It was at The Grove course in Hertfordshire just outside London in the final round WGC American Express Championship in 2006 when I saw Tiger Woods up close and personal from the privileged position inside the ropes for the first time since he came to Australia a decade earlier as quite agreeable 21-year-old with a massive future ahead of him for our open championship at The Australian Golf Club.

What I saw that day in England as he went head-to-head with Adam Scott in the final grouping – with Woods winning the tournament by eight shots – appalled me. His cursing with foul language that would have made a sheep shearer blush, his spitting and his club throwing were not the stuff of a world No 1 golfer, and idol and role model to so many kids.

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Lydia Ko

Her media commitments fulfilled after an astonishing first round 10-under par 63 in the opening round of the ISPS Handa Women’s Australian Open on Thursday, Lydia Ko sat upstairs in the Royal Canberra clubhouse with her mother Tina, her grandmother and caddie Steve Mowbrey giggling like a 15-year-old schoolgirl.

That she is just that puts the enormity of what she’d done on the aesthetically beautiful RC layout almost beyond belief, yet in the short couple of years we’ve known her we’ve been witnessing a true phenomenon of the great game of golf.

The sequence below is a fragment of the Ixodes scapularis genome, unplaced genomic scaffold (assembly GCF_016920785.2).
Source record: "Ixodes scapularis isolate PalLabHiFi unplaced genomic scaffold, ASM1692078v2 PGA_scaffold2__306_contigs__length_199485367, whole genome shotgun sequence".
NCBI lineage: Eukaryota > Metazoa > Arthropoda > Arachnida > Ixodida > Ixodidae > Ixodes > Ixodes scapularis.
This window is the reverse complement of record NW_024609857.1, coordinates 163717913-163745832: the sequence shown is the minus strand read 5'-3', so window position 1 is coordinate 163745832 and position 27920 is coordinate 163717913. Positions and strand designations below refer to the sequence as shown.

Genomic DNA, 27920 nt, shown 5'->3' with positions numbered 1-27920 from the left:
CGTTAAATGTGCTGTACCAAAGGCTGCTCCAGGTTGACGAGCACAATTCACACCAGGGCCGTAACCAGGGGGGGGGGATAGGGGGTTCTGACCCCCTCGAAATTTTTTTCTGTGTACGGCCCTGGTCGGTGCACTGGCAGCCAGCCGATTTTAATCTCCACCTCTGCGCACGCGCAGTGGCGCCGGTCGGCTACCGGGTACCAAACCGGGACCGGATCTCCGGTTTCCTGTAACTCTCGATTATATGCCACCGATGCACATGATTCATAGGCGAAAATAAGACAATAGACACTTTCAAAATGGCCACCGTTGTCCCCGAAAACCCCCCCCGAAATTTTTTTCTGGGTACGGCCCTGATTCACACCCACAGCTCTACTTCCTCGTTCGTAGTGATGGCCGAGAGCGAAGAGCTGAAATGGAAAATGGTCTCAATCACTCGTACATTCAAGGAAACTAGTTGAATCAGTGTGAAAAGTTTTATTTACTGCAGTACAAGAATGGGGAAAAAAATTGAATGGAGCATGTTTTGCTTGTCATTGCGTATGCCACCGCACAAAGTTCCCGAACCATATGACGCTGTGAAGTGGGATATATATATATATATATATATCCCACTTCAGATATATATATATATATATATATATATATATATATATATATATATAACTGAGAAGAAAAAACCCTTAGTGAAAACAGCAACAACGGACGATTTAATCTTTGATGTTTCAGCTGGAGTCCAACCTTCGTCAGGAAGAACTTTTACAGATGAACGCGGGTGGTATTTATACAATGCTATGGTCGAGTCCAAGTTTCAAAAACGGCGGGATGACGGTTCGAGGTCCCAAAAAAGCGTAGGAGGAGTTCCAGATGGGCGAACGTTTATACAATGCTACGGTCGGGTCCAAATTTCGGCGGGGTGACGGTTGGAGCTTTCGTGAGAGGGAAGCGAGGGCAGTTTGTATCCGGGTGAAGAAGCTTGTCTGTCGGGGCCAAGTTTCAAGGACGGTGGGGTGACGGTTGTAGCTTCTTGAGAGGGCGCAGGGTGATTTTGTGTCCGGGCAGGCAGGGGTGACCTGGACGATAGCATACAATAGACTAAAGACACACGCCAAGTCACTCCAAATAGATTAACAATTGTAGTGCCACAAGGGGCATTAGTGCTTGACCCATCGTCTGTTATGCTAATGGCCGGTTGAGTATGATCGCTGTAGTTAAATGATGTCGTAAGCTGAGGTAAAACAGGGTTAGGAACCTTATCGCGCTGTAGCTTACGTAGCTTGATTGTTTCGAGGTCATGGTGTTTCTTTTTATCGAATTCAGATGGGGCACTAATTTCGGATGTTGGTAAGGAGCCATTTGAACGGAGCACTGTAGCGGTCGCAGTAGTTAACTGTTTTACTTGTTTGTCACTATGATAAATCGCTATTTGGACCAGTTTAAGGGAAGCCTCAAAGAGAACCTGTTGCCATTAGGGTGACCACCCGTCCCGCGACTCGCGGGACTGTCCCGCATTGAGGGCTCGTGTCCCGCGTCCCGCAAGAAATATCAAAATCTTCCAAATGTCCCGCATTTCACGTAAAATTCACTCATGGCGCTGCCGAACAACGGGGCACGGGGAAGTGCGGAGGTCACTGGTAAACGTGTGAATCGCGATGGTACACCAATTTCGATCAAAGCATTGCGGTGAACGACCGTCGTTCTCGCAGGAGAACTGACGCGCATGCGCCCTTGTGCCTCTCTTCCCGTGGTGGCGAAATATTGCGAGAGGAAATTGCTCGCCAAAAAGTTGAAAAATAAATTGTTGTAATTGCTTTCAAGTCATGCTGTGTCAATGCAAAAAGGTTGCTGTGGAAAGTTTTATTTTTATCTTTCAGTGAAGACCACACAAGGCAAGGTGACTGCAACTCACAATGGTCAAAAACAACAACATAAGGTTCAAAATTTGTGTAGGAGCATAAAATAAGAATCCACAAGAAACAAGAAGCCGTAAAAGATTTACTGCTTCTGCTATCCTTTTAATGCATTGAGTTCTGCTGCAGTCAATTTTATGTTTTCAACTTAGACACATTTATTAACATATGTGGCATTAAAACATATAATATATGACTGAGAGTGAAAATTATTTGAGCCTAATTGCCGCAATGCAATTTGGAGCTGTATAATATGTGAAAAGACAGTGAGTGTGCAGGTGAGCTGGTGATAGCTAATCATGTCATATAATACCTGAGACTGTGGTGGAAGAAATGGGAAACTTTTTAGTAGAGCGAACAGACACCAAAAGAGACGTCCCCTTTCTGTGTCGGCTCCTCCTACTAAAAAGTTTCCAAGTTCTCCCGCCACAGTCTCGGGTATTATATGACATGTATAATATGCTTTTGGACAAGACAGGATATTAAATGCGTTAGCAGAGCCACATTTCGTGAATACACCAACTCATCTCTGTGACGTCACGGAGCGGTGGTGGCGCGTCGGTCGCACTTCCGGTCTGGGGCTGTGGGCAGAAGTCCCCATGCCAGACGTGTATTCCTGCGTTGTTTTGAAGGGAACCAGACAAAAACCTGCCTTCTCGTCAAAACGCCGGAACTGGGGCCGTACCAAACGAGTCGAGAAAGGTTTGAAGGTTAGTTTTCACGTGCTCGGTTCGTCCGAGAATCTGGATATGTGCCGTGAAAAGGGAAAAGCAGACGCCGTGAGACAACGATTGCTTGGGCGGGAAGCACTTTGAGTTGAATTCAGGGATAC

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Karrie Webb

A couple of weeks ago Karrie Webb declared that it is the 2016 Rio Olympics – and of representing Australia when golf returns to the Olympics – that drives her most these days with, of course, the added benefits flowing as a result, but in recent months she’s also been thinking of what lies ahead post Olympics.

Webb, now 38, certainly won’t be quitting playing, but the schedule might be cut back – “Golf is a sport you don’t necessarily have to say you’re going to retire, but my long term vision ends at the Olympics but it doesn’t mean I’ll end playing,”

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